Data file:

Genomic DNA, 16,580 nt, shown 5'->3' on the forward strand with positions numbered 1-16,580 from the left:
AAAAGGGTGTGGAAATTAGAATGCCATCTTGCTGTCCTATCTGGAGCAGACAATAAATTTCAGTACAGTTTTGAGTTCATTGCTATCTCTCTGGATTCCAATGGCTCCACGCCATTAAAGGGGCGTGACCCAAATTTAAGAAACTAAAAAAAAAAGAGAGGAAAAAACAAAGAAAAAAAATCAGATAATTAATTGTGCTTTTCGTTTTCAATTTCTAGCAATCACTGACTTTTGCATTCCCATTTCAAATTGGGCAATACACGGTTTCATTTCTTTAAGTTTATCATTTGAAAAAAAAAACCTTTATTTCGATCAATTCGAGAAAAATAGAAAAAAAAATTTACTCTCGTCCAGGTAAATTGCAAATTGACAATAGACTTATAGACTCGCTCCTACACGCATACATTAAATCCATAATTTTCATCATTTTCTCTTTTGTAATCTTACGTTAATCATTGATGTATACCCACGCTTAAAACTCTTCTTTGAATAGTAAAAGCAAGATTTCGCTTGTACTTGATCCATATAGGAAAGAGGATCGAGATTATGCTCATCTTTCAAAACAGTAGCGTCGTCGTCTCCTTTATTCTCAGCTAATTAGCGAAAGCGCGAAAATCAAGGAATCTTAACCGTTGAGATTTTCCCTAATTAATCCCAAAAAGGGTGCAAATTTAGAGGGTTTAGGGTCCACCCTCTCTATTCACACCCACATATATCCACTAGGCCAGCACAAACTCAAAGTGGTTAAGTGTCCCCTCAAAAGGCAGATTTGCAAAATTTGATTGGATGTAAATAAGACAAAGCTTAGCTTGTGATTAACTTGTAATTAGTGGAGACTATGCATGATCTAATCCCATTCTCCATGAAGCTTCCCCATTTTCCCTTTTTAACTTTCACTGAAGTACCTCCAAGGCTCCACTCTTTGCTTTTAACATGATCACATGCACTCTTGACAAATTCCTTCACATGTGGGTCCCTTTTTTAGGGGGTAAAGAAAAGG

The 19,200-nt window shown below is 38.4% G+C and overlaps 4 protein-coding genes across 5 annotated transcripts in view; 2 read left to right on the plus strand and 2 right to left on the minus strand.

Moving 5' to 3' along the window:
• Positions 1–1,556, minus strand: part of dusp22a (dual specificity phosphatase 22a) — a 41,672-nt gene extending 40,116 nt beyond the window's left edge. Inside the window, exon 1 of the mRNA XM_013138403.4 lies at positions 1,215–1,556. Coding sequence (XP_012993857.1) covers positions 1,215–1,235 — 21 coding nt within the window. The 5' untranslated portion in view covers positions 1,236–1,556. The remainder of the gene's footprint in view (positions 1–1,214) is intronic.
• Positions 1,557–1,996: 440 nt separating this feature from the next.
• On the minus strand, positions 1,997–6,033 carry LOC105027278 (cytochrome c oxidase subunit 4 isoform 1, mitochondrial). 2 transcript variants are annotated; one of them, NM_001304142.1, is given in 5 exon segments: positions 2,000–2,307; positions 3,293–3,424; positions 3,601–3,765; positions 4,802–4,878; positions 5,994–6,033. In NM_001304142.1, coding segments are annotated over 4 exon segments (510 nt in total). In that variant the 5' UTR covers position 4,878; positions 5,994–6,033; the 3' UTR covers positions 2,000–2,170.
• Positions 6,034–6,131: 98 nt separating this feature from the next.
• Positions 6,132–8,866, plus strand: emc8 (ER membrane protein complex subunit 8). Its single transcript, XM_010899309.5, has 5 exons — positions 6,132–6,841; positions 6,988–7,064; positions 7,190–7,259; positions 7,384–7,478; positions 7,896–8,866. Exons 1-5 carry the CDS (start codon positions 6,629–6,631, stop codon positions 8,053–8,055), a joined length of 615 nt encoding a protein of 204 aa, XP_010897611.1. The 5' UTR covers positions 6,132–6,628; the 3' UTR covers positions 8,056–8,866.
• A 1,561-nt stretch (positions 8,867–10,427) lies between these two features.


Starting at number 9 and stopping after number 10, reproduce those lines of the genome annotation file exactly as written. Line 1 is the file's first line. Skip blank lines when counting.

• Positions 6,132–8,866, plus strand: emc8 (ER membrane protein complex subunit 8). Its single transcript, XM_010899309.5, has 5 exons — positions 6,132–6,841; positions 6,988–7,064; positions 7,190–7,259; positions 7,384–7,478; positions 7,896–8,866. Exons 1-5 carry the CDS (start codon positions 6,629–6,631, stop codon positions 8,053–8,055), a joined length of 615 nt encoding a protein of 204 aa, XP_010897611.1. The 5' UTR covers positions 6,132–6,628; the 3' UTR covers positions 8,056–8,866.
• A 1,561-nt stretch (positions 8,867–10,427) lies between these two features.